US and British warplanes bombed three sites in southern Iraq today in the largest allied strike against Iraq since February.
Friday's strike was carried out at 9.30 GMT by about 20 US and British attack planes plus about 30 support aircraft, said a Pentagon spokesman, Army Lt. Col. Steve Campbell.
The US planes were launched from the aircraft carrier USS Enterprise in the Gulf, another official said, and from land bases in the region which the official would not describe in detail. Some of the support aircraft apparently flew from bases in Saudi Arabia.
The planes struck a military communications centre, a surface–to–air missile launching site and a long–range radar – all elements of Iraq's integrated air defense network, Campbell said.
"All of these targets were contributing to the effectiveness of the Iraqi air defense system," Col Campbell said.
The spokesman said he could not immediately provide other details.
A White House spokesman said President George W. Bush, who repeatedly called Iraqi President Saddam Hussein a menace in recent days, was notified last night of the impending attack, which the White House described as a routine but somewhat heavier than customary.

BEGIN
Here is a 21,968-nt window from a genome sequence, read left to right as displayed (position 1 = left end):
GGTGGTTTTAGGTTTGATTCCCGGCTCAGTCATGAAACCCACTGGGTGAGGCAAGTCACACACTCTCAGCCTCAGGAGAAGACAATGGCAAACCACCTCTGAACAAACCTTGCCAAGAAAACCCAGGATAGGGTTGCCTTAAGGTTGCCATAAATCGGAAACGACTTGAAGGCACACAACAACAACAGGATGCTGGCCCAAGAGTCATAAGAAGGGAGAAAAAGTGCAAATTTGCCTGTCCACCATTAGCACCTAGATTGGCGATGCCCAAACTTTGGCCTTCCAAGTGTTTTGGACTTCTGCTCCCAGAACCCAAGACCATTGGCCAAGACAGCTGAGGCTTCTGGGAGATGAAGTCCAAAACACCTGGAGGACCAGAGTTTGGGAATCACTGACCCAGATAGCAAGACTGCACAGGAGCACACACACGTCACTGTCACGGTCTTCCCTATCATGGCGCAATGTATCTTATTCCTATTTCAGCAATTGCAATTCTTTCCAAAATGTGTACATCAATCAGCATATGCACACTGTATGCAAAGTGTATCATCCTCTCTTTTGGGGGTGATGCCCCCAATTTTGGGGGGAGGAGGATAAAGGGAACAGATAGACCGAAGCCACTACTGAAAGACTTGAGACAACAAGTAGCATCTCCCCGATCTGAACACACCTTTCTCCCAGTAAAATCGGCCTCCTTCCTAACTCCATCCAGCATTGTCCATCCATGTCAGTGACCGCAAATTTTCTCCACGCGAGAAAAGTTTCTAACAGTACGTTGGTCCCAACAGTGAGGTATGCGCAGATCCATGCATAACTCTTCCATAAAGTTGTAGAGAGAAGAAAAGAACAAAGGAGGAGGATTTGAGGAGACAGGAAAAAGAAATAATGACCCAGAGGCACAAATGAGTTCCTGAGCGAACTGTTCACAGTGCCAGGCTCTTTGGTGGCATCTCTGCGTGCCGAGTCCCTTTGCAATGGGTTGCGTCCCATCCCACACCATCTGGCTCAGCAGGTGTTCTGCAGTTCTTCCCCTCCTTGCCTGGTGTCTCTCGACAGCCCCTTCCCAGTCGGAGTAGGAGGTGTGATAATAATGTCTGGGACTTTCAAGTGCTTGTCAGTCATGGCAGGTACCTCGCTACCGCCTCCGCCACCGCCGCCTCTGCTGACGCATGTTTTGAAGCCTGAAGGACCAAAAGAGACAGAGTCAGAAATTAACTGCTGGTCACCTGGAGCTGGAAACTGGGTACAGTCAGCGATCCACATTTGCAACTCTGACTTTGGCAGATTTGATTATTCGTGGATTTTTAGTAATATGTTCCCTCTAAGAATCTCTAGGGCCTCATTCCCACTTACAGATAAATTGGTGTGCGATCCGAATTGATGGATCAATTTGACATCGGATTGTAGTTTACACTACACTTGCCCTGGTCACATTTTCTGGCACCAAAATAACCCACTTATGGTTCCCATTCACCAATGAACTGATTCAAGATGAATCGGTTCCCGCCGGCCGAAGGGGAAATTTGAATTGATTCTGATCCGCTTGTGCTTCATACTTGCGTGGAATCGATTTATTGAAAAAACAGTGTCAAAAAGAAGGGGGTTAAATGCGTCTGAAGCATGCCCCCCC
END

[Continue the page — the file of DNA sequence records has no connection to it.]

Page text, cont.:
A Ministry of Defence official said British Tornado GR4 aircraft were involved in attacking one of the targets.
All three targets were in southern Iraq, where U.S. and British planes have been enforcing a "no fly" zone since shortly after the end of the 1991 Gulf War to protect Shi–ite rebels against attacks by government forces.
Iraq in recent months has stepped up efforts to shoot down the allied planes patrolling "no fly" zones in both southern and northern Iraq.Reuse content